The quality of water isn’t just influential in shaping human poverty, wealth and educational levels, but is an important issue that touches all aspects of ecosystems and the well-being of those in need. The health of a community, food production, economic activities, and ecosystem health and biodiversity plays a key role in survival. The whole point of celebrating a day like today is not just about bringing awareness but acknowledging the progress that’s been made in the global water crisis and calling for persistent accomplishments.

Over the past ten years, with the aid of governments, organizations, communities and individuals, more than 200 million people have gained access to clean water. Much progress has been made with the population of children seeing as now one child dies every 21 seconds from a water-related disease, as opposed to a few years ago when it stood at 15 seconds. Now it may seem like a terrible fact to acknowledge because a child still dies, but each day now since 2009, 1,656 children have survived. That’s something worth fighting for and bringing further attention to because we can increase those numbers of survival if we each do our part in whichever way we can.

Unfortunately, 890 million people still need clean water as more than 2.5 billion people lack access to safe sanitation. Currently, the water quality around the world is declining mainly due to human activities and the leading factors are the increasing population growth, rapid urbanization, discharge of new pathogens and evolving chemicals from industries and invasive species.

Adequate water quality is critical to ensure a healthy environment and human health. The primary requirement per person per day is 20 to 40 liters of water free from harmful contaminants and pathogens for purposes of drinking and sanitation, rising to 50 liters when bathing and kitchen needs are considered. However, the amount of water required daily for drinking and sanitation is not provided in the necessary quality for many countries. Developing countries undergoing rapid urbanization suffer from lack of sewage treatment facilities which produce contaminated drinking water and become a major cause for sickness which impacts poverty, education and ultimately death.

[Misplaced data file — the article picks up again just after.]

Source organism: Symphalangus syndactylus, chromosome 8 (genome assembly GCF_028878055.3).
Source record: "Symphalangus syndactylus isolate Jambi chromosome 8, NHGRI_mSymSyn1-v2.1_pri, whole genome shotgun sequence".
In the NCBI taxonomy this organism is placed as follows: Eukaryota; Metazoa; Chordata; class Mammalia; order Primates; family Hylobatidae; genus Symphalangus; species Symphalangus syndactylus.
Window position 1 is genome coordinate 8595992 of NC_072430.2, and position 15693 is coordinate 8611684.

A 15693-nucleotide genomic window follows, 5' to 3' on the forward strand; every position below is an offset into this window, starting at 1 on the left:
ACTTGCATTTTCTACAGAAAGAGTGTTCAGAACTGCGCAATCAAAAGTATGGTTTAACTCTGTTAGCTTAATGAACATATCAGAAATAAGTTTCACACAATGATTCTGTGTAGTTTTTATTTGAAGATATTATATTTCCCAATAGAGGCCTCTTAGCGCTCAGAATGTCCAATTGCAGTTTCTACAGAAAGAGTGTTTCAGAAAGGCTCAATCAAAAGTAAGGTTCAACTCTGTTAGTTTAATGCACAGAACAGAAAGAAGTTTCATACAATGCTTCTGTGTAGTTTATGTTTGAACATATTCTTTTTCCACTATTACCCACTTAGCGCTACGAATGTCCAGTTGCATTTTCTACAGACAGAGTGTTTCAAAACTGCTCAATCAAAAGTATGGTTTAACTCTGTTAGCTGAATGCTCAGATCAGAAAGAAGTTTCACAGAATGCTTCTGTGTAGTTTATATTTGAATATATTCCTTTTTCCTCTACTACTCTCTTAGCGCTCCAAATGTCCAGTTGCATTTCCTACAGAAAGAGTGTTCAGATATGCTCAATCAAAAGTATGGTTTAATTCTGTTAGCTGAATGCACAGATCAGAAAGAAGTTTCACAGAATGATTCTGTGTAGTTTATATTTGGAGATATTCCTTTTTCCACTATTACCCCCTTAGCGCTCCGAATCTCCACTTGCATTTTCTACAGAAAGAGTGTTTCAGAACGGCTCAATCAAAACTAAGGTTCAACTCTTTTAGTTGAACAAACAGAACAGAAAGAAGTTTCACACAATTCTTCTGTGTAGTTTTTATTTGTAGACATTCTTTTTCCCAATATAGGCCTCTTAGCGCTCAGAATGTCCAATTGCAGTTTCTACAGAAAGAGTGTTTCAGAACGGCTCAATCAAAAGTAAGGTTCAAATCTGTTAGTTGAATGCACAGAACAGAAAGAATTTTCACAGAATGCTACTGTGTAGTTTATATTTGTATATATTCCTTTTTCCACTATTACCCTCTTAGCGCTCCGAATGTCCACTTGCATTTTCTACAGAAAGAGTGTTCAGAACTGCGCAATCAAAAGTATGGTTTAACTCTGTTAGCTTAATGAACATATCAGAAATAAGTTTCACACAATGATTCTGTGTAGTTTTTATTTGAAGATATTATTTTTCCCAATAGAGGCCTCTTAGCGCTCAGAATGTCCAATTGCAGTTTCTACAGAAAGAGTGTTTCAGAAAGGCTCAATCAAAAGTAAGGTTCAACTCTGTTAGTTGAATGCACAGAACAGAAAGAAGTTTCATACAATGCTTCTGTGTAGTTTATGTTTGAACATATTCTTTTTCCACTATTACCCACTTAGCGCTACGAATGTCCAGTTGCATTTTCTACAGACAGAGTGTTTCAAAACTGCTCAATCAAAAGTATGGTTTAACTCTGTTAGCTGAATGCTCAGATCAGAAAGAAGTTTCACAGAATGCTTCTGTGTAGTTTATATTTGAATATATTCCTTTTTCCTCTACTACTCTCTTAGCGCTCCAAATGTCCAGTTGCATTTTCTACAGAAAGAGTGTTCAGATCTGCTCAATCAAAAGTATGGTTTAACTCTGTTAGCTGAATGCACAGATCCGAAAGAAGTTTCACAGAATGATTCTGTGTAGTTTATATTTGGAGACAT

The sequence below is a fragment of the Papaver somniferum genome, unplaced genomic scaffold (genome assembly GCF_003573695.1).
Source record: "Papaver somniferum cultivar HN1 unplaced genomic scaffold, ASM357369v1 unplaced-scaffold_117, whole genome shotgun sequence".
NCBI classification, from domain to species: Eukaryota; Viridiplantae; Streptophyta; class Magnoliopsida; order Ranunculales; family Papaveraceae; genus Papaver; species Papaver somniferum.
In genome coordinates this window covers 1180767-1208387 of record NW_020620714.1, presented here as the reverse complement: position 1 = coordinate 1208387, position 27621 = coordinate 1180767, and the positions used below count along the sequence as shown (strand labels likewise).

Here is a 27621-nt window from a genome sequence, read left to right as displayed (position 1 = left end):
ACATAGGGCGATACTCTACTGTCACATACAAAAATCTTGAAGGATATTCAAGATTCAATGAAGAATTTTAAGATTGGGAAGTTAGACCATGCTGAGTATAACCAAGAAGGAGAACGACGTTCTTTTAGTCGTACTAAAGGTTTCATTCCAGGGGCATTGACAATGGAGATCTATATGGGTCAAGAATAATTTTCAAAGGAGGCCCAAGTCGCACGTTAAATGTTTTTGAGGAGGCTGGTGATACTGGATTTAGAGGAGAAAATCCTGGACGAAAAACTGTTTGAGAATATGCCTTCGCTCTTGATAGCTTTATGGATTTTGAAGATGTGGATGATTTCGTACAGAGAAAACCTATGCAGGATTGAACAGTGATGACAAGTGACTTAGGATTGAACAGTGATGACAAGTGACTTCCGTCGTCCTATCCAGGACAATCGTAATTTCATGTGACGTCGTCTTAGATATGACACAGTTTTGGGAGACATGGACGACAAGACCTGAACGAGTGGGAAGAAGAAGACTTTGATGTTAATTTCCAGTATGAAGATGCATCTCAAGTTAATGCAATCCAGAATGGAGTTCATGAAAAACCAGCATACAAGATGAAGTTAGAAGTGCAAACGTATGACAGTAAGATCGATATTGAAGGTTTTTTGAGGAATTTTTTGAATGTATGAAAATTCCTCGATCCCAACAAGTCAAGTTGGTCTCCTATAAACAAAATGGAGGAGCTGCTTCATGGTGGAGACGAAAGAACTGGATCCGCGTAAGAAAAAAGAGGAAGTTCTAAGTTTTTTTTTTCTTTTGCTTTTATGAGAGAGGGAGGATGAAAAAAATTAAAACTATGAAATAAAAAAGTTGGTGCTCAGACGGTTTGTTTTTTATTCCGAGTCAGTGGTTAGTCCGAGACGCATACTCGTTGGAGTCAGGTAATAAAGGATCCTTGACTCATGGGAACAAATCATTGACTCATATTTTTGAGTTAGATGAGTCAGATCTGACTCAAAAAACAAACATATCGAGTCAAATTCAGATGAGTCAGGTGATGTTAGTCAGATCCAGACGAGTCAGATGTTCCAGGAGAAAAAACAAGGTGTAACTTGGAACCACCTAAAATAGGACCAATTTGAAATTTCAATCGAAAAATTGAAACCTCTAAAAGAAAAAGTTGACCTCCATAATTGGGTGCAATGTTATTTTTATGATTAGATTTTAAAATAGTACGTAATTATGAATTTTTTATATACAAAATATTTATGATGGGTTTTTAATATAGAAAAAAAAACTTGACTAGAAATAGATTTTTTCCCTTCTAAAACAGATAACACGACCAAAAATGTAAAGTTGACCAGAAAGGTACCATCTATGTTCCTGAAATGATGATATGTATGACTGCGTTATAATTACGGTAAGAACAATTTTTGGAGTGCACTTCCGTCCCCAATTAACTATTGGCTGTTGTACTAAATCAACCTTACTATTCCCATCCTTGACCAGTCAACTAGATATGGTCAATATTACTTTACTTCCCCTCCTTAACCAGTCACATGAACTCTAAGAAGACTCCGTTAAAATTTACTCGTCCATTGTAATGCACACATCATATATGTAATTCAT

An organization that I have backed since its inception is Water.org. The non-profit co-founded by Gary White and Academy Award winning screenwriter, Matt Damon has helped to transform hundreds of communities in Africa, South Asia, and Central America by making access to safe water and sanitation easy. The organization has a bold and ambitious statement where they envision the world in which everybody has access to clean water. Damon chose to focus his efforts on the global water crisis for two important reasons; the enormity of the problem and the availability of solutions. With co-founding Water.org to find such solutions and provide sufficient safe and clean drinking water, he expresses that the organization’s needs will be met despite it being such an immense challenge. As part of the microfinance-based WaterCredit Initiative, Water.org uses local partners to help provide inventive solutions for long-term success hoping to forge sustainability in the sector and has the potential to change the way water is supplied to many in the developing world.